Five Thousand People still live in Collective Centres in Bosnia-Herzegovina



Around 5,000 people in Bosnia-Herzegovina continue to live in collective centers across the country, even though it has been 25 years since the war, Mirhunisa Zukic-Komarica, President of the Union for Sustainable Return and Integration of BiH, told Avaz news portal.

Zukic-Komarica explained that those are people who live very poorly. It is mostly about social cases of the second category and those who did not receive housing units in their places of return.

Zukic-Komarica also points out that there are cases, such as the one in Zivinice, that houses were built after the war, in which refugees from eastern Bosnia lived, who later returned to their homes or moved on. Other social cases have returned to their temporary homes – explains Zukic-Komarica, adding that the residents of the collective centers are taken care of by the competent entity ministries, and that the state borrows credit and assumes the responsibility to resolve their housing issues and existence.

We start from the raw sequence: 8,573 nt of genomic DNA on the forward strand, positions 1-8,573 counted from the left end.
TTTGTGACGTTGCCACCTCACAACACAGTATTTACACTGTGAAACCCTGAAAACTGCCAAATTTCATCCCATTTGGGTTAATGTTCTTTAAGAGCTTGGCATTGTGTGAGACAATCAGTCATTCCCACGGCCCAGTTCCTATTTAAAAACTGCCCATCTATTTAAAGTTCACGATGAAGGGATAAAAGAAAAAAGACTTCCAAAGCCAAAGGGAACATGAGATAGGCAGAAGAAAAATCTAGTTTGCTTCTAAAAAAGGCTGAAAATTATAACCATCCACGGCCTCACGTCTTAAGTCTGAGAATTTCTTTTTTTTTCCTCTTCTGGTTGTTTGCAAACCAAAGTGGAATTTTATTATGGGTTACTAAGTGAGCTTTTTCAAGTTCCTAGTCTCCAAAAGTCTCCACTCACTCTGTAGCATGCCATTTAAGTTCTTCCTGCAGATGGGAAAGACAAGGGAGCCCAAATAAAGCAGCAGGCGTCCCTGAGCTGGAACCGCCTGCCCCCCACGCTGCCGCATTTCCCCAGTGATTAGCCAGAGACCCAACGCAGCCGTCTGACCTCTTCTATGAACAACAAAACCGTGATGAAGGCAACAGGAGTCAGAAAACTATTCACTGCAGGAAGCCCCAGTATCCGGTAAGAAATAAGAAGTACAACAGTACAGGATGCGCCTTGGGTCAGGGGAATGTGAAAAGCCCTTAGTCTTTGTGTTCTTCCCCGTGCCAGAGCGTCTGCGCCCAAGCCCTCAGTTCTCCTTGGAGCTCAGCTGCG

“There is also a Collective Center near Srebrenik, which will soon be closed. But let’s be honest, there are people living in sheds. It is devastating that, according to the latest data, another 5,000 live in the centers,” she concludes.

However, more complete data on the exact number of people living in collective centers in the Federation of BiH and Republika Srpska, Zukić-Komarica notes, is provided by the competent federal ministry and the RS Secretariat for Refugees and Migration.

According to information from the RS Secretariat for Displaced Persons and Migration, there are five collective settlements in the territory of this entity.

According to the Ministry of Displaced Persons, there are 93 other collective accommodations in the Federation of BiH.

“About 1,500 families or 4,600 people are housed there. Among them are those without housing, poor health, low income, or persons without any income, who could not secure the housing issue in another way,” was explained from the Ministry. In addition to people who are forced to live in collective centers, there are those who do not want to leave the centers. “Some families do not want to return to their place of return, so they are given social housing buildings where they can live up to a certain deadline with minimal payments,” explains Zukić-Komarica.



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